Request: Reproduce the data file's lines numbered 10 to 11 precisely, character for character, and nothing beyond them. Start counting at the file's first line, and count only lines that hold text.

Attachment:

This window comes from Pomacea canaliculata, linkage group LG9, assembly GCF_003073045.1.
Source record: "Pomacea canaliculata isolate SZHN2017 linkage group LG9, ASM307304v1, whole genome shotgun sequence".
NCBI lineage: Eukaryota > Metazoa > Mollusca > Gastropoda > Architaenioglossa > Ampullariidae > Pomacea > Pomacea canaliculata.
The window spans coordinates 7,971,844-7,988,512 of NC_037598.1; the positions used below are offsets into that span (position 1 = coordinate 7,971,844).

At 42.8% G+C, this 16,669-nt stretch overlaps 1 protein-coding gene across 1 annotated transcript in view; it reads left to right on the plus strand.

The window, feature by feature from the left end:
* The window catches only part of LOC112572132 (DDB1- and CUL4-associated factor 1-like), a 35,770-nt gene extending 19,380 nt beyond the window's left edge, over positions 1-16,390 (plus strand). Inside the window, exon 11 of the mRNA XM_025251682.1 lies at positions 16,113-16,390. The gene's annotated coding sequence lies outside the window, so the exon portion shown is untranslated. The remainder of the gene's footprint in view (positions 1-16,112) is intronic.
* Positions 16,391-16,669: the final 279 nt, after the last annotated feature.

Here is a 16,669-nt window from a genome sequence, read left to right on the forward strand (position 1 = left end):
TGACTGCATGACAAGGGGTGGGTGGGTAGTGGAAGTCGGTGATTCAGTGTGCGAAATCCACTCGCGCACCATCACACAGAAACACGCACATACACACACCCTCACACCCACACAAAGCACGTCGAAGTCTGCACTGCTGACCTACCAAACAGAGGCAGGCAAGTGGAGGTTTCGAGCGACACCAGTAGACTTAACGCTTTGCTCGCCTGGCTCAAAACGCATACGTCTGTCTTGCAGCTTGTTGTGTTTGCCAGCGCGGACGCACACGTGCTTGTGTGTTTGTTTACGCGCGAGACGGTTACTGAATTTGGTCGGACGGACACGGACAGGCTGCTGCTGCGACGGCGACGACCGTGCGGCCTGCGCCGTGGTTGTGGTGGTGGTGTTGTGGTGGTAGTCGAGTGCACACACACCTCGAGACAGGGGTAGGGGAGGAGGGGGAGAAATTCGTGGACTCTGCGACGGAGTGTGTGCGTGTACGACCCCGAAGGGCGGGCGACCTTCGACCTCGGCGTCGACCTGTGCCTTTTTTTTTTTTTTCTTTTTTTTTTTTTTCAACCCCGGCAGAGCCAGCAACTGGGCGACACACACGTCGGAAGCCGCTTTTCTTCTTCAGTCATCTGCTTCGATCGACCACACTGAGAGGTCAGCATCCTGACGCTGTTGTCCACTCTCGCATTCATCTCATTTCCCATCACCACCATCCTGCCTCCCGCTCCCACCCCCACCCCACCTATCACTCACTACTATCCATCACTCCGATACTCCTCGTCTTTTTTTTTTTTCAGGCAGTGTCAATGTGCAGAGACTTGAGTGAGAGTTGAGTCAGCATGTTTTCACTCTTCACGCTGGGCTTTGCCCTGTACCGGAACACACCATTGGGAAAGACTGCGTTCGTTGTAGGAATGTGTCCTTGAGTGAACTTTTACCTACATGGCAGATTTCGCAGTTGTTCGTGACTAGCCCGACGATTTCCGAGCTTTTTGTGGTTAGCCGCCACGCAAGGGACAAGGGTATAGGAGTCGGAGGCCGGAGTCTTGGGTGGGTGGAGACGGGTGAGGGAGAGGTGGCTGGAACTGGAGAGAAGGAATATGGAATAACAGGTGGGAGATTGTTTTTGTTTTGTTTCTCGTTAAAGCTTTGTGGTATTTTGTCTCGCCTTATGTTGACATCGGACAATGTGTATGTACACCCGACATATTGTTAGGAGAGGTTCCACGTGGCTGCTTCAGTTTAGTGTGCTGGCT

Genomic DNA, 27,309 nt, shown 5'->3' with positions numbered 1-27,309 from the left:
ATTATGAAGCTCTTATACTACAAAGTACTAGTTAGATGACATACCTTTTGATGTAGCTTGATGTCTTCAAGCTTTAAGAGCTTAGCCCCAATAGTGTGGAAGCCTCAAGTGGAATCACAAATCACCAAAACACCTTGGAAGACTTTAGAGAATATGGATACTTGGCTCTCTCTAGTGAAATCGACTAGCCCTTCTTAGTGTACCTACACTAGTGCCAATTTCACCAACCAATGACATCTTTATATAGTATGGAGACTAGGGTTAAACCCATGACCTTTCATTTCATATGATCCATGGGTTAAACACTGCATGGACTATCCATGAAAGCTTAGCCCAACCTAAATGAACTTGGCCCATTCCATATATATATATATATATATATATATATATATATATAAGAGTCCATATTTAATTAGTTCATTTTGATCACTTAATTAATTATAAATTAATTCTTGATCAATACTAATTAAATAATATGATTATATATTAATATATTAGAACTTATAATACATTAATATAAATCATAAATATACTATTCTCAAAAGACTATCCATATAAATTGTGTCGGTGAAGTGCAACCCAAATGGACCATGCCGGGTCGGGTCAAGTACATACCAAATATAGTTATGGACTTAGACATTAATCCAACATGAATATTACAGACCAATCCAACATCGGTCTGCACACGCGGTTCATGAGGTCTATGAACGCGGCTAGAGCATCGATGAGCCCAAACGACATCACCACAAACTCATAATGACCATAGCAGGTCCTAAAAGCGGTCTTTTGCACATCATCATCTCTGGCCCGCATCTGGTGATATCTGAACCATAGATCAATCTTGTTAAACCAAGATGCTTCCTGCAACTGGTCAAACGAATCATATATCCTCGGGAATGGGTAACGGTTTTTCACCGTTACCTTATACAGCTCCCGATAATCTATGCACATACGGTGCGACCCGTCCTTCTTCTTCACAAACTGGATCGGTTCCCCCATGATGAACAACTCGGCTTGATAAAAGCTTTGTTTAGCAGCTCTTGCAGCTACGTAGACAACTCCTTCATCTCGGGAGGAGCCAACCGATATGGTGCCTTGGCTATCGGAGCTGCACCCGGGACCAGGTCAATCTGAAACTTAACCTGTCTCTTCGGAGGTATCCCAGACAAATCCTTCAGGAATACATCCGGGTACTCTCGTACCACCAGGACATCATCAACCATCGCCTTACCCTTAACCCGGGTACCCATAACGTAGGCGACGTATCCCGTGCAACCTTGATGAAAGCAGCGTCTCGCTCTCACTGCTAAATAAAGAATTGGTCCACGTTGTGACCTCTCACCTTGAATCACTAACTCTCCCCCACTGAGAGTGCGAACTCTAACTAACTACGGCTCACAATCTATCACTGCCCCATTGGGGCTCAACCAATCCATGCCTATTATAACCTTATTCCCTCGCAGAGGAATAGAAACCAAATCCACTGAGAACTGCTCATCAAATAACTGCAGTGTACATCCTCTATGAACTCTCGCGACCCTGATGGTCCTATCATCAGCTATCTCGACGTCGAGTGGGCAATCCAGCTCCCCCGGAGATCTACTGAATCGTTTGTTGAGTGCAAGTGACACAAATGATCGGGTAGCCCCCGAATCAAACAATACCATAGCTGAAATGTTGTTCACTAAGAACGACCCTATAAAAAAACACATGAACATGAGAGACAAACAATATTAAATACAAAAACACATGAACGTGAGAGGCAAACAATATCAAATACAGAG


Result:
TGACTGCATGACAAGGGGTGGGTGGGTAGTGGAAGTCGGTGATTCAGTGTGCGAAATCCACTCGCGCACCATCACACAGAAACACGCACATACACACACCCTCACACCCACACAAAGCACGTCGAAGTCTGCACTGCTGACCTACCAAACAGAGGCAGGCAAGTGGAGGTTTCGAGCGACACCAGTAGACTTAACGCTTTGCTCGCCTGGCTCAAAACGCATACGTCTGTCTTGCAGCTTGTTGTGTTTGCCAGCGCGGACGCACACGTGCTTGTGTGTTTGTTTACGCGCGAGACGGTTACTGAATTTGGTCGGACGGACACGGACAGGCTGCTGCTGCGACGGCGACGACCGTGCGGCCTGCGCCGTGGTTGTGGTGGTGGTGTTGTGGTGGTAGTCGAGTGCACACACACCTCGAGACAGGGGTAGGGGAGGAGGGGGAGAAATTCGTGGACTCTGCGACGGAGTGTGTGCGTGTACGACCCCGAAGGGCGGGCGACCTTCGACCTCGGCGTCGACCTGTGCCTTTTTTTTTTTTTTCTTTTTTTTTTTTTTCAACCCCGGCAGAGCCAGCAACTGGGCGACACACACGTCGGAAGCCGCTTTTCTTCTTCAGTCATCTGCTTCGATCGACCACACTGAGAGGTCAGCATCCTGACGCTGTTGTCCACTCTCGCATTCATCTCATTTCCCATCACCACCATCCTGCCTCCCGCTCCCACCCCCACCCCACCTATCACTCACTACTATCCATCACTCCGATACTCCTCGTCTTTTTTTTTTTTCAGGCAGTGTCAATGTGCAGAGACTTGAGTGAGAGTTGAGTCAGCATGTTTTCACTCTTCACGCTGGGCTTTGCCCTGTACCGGAACACACCATTGGGAAAGACTGCGTTCGTTGTAGGAATGTGTCCTTGAGTGAACTTTTACCTACATGGCAGATTTCGCAGTTGTTCGTGACTAGCCCGACGATTTCCGAGCTTTTTGTGGTTAGCCGCCACGCAAGGGACAAGGGTATAGGAGTCGGAGGCCGGAGTCTTGGGTGGGTGGAGACGGGTGAGGGAGAGGTGGCTGGAACTGGAGAGAAGGAATATGGAATAACAGGTGGGAGATTGTTTTTGTTTTGTTTCTCGTTAAAGCTTTGTGGTATTTTGTCTCGCCTTATGTTGACATCGGACAATGTGTATGTACACCCGACATATTGTTAGGAGAGGTTCCACGTGGCTGCTTCAGTTTAGTGTGCTGGCT

Genomic DNA, 27,309 nt, shown 5'->3' with positions numbered 1-27,309 from the left: